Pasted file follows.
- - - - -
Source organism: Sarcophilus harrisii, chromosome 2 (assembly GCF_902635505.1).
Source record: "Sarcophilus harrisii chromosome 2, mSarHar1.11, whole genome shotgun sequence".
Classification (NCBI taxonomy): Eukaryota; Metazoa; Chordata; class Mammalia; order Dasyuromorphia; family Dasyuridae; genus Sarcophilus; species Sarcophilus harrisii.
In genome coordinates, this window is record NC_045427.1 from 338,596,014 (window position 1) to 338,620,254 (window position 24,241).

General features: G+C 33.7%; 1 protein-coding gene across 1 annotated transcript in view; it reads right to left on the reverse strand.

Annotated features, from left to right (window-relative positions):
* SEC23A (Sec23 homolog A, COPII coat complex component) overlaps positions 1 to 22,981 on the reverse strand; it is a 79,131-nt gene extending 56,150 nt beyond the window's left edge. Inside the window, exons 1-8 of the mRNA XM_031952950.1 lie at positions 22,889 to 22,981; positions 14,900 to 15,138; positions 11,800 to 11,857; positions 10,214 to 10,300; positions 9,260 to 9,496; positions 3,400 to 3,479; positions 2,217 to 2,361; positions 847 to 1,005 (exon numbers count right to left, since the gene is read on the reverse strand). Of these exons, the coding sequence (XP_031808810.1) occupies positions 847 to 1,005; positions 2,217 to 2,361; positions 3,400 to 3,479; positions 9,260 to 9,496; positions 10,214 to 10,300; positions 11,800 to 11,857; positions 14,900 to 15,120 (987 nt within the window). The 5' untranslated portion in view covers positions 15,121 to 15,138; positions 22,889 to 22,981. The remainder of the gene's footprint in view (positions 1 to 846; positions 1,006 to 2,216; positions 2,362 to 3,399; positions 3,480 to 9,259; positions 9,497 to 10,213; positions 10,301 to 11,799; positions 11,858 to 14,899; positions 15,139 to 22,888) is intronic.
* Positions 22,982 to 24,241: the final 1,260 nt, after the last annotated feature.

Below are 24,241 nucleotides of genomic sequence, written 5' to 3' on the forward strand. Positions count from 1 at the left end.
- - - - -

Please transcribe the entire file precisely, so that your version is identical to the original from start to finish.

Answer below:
Source organism: Sarcophilus harrisii, chromosome 2 (assembly GCF_902635505.1).
Source record: "Sarcophilus harrisii chromosome 2, mSarHar1.11, whole genome shotgun sequence".
Classification (NCBI taxonomy): Eukaryota; Metazoa; Chordata; class Mammalia; order Dasyuromorphia; family Dasyuridae; genus Sarcophilus; species Sarcophilus harrisii.
In genome coordinates, this window is record NC_045427.1 from 338,596,014 (window position 1) to 338,620,254 (window position 24,241).

General features: G+C 33.7%; 1 protein-coding gene across 1 annotated transcript in view; it reads right to left on the reverse strand.

Annotated features, from left to right (window-relative positions):
* SEC23A (Sec23 homolog A, COPII coat complex component) overlaps positions 1 to 22,981 on the reverse strand; it is a 79,131-nt gene extending 56,150 nt beyond the window's left edge. Inside the window, exons 1-8 of the mRNA XM_031952950.1 lie at positions 22,889 to 22,981; positions 14,900 to 15,138; positions 11,800 to 11,857; positions 10,214 to 10,300; positions 9,260 to 9,496; positions 3,400 to 3,479; positions 2,217 to 2,361; positions 847 to 1,005 (exon numbers count right to left, since the gene is read on the reverse strand). Of these exons, the coding sequence (XP_031808810.1) occupies positions 847 to 1,005; positions 2,217 to 2,361; positions 3,400 to 3,479; positions 9,260 to 9,496; positions 10,214 to 10,300; positions 11,800 to 11,857; positions 14,900 to 15,120 (987 nt within the window). The 5' untranslated portion in view covers positions 15,121 to 15,138; positions 22,889 to 22,981. The remainder of the gene's footprint in view (positions 1 to 846; positions 1,006 to 2,216; positions 2,362 to 3,399; positions 3,480 to 9,259; positions 9,497 to 10,213; positions 10,301 to 11,799; positions 11,858 to 14,899; positions 15,139 to 22,888) is intronic.
* Positions 22,982 to 24,241: the final 1,260 nt, after the last annotated feature.

Below are 24,241 nucleotides of genomic sequence, written 5' to 3' on the forward strand. Positions count from 1 at the left end.